Detailed rules for the implementation and settlement of the services are established by the National Health Fund in the Ordinance of the President of the National Health Fund No. 89/2013/DSOZ (50). Nutritional treatment services are the so-called summative services, i.e. they can be accounted for with other services, with the exception of nutritional treatment on the ICU unit, where the cost of the nutritional therapy is included in the cost of TISS points or TISS for children (Therapeutic Intervention Scoring System). The National Health Fund finances the following services related to nutritional treatment in the hospital care: enteral treatment, partial parenteral treatment, parenteral treatment, total parenteral treatment, immunomodulative parenteral treatment. Every hospital that provides nutritional services is obliged to keep additional records that are to be included in the medical history:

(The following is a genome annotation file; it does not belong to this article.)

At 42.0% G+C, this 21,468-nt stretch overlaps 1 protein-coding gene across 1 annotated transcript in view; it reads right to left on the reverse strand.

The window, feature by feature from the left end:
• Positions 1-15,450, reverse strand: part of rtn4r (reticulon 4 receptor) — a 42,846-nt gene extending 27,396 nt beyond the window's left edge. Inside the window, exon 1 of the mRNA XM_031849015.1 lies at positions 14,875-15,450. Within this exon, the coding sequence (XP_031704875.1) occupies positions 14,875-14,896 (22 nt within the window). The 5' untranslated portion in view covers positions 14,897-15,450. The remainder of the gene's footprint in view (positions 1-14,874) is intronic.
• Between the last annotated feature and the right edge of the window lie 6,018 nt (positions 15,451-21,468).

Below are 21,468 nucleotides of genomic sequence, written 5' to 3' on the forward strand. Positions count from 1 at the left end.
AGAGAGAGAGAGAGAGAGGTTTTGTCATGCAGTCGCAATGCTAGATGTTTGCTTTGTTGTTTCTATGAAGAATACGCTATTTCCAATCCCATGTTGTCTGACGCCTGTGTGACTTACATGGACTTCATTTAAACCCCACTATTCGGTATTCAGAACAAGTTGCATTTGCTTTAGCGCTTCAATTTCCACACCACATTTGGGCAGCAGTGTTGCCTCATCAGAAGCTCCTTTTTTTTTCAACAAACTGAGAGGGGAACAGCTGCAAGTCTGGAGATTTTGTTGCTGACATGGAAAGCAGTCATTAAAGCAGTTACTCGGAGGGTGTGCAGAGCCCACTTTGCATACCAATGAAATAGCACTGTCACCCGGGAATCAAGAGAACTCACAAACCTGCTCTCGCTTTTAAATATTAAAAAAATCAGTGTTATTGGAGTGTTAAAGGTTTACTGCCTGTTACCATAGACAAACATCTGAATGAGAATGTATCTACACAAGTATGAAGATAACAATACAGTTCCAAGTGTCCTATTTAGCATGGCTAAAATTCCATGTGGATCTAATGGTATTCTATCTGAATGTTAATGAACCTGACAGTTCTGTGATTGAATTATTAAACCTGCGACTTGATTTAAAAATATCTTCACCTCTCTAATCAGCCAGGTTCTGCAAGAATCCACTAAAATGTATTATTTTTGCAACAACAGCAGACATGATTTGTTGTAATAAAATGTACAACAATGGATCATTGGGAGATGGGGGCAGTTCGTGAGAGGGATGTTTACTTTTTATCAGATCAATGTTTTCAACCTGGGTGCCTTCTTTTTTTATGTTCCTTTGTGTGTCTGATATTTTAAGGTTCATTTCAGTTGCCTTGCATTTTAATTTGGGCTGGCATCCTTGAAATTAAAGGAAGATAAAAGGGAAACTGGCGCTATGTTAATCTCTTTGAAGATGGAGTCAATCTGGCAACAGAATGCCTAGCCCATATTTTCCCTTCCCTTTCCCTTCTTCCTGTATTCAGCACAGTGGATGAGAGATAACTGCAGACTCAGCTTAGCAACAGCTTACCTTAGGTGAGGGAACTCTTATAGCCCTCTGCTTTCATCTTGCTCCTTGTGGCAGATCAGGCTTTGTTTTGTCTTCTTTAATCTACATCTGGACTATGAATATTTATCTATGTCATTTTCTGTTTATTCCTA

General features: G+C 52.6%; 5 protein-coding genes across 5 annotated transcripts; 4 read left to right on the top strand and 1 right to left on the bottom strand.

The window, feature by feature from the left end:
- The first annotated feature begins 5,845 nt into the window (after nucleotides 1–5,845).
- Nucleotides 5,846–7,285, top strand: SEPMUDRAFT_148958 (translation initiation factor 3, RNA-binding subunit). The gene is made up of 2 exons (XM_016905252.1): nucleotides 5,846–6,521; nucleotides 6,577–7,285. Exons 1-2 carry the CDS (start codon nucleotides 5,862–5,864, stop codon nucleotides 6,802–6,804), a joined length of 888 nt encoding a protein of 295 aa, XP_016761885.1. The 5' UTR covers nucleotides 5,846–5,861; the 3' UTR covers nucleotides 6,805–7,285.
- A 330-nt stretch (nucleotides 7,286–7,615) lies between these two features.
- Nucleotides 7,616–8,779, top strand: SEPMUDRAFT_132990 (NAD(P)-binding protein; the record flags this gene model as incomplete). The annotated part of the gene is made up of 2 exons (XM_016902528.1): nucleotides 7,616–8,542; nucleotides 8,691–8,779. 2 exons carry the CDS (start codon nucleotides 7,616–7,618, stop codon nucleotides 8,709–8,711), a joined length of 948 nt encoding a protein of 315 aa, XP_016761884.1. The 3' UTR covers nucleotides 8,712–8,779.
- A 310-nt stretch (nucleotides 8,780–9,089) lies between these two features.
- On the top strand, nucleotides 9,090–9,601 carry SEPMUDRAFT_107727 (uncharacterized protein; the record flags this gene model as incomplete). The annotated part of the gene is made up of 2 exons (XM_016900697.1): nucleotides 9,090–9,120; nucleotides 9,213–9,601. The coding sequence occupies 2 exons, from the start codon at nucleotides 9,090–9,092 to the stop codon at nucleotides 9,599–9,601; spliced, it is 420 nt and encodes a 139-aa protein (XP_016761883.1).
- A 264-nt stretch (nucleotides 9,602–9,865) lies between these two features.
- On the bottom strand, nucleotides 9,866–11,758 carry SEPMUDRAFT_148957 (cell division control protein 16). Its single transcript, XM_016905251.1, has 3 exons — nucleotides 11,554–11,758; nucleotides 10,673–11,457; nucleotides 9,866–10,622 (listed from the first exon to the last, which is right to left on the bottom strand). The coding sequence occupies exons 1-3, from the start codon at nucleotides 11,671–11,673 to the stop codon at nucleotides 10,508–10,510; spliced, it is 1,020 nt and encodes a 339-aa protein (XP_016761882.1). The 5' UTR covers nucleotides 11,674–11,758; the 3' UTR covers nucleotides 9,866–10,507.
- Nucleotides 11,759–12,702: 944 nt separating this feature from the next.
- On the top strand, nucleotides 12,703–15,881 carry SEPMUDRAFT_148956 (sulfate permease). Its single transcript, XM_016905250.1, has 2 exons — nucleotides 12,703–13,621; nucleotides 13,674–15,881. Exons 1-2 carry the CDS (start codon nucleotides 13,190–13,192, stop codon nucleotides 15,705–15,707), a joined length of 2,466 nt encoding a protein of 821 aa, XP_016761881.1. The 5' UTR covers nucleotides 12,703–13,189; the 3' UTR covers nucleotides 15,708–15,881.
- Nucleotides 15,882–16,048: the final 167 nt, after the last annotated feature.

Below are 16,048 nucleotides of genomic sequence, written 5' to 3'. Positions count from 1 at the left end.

1. The screening nutritional assessment NRS or SGA (except for hospital emergency department),
2. Qualification for the enteral or parenteral nutrition (Annex 6a to the Ordinance 89/2013/DSOZ),
3. Card of parenteral nutrition / metabolic card (Annex 6b to the Ordinance 89/2013/DSOZ).
For each patient in a critical condition that is treated nutritionally, glucose blood level must be monitored and adequately modified. Target glycemia is achieved with the help of a developed protocol of glycemia control that is well known to the nursing and medical personnel. The frequency of blood glucose tests is dependent on the glycemia and the dynamic of its changes. The monitoring and control of glycemia during nutritional treatment of critical patients has a positive effect on the outcomes and reduces hospital mortality. It is essential to develop and implement standard procedures and protocols in order to achieve and maintain target glycemia during nutritional treatment of the ICU patients. In cases of persistent hyperglycemia, insulin should be administered, and the decision threshold must not be higher than 180 mg/dl (10 mmol/l), and target glycemia for critical patients should be 140-180 mg/dl (7.77-10 mmol/l). Lower target glycemia, 110-140 mg/dl, may be appropriate for patients on surgical ICUs, under the condition of minimizing the risk of hypoglycemia. Intravenous insulin infusion modified under a protocol with proven safety and efficacy is preferred. Frequent glycemia control are the basis of the treatment and minimize the risk of hypoglycemia.